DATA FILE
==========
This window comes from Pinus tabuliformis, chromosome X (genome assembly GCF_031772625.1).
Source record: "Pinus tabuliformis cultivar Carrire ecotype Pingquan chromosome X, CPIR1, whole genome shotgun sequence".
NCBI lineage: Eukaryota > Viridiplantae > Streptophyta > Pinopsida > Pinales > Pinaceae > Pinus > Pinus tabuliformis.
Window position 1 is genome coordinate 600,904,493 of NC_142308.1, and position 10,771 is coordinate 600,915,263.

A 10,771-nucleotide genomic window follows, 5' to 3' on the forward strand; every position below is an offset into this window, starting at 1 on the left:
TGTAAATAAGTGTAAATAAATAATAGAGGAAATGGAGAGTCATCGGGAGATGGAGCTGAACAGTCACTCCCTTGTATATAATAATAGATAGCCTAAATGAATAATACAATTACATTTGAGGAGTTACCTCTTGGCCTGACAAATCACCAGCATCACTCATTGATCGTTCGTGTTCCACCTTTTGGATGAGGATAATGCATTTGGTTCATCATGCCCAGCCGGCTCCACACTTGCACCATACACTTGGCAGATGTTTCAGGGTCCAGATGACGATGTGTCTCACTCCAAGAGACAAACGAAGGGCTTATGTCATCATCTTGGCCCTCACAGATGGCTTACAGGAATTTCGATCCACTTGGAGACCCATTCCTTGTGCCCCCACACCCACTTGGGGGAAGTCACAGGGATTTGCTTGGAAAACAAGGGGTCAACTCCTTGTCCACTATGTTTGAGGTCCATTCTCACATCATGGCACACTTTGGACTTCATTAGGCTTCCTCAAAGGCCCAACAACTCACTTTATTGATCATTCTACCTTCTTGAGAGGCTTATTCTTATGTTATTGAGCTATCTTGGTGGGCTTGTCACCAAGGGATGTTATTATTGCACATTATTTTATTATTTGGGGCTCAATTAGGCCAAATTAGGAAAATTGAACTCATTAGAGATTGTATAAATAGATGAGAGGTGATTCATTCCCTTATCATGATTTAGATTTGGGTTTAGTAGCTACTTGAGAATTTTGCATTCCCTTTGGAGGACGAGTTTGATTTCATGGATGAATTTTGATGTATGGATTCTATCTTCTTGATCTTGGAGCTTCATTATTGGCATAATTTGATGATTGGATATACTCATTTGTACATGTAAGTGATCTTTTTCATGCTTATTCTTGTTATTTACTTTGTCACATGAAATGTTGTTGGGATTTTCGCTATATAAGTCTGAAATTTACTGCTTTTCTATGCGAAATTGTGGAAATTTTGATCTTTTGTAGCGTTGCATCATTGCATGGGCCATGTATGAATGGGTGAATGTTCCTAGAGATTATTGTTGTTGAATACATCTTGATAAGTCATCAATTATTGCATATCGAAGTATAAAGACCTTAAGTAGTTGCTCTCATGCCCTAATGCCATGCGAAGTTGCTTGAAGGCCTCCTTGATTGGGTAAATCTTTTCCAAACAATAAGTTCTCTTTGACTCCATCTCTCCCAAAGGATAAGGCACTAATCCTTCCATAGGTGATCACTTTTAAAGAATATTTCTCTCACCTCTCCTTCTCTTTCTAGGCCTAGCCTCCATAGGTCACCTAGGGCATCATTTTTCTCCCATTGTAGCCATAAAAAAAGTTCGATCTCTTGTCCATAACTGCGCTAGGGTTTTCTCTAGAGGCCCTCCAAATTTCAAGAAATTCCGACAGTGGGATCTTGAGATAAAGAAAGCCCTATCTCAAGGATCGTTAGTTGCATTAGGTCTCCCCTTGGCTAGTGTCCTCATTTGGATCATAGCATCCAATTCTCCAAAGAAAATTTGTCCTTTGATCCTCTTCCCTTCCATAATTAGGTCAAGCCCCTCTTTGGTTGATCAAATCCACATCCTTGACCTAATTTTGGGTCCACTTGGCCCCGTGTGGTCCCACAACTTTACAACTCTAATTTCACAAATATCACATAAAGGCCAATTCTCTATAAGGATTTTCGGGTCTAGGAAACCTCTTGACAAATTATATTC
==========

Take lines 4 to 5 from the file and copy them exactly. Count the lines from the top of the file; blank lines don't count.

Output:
Window position 1 is genome coordinate 600,904,493 of NC_142308.1, and position 10,771 is coordinate 600,915,263.

A 10,771-nucleotide genomic window follows, 5' to 3' on the forward strand; every position below is an offset into this window, starting at 1 on the left: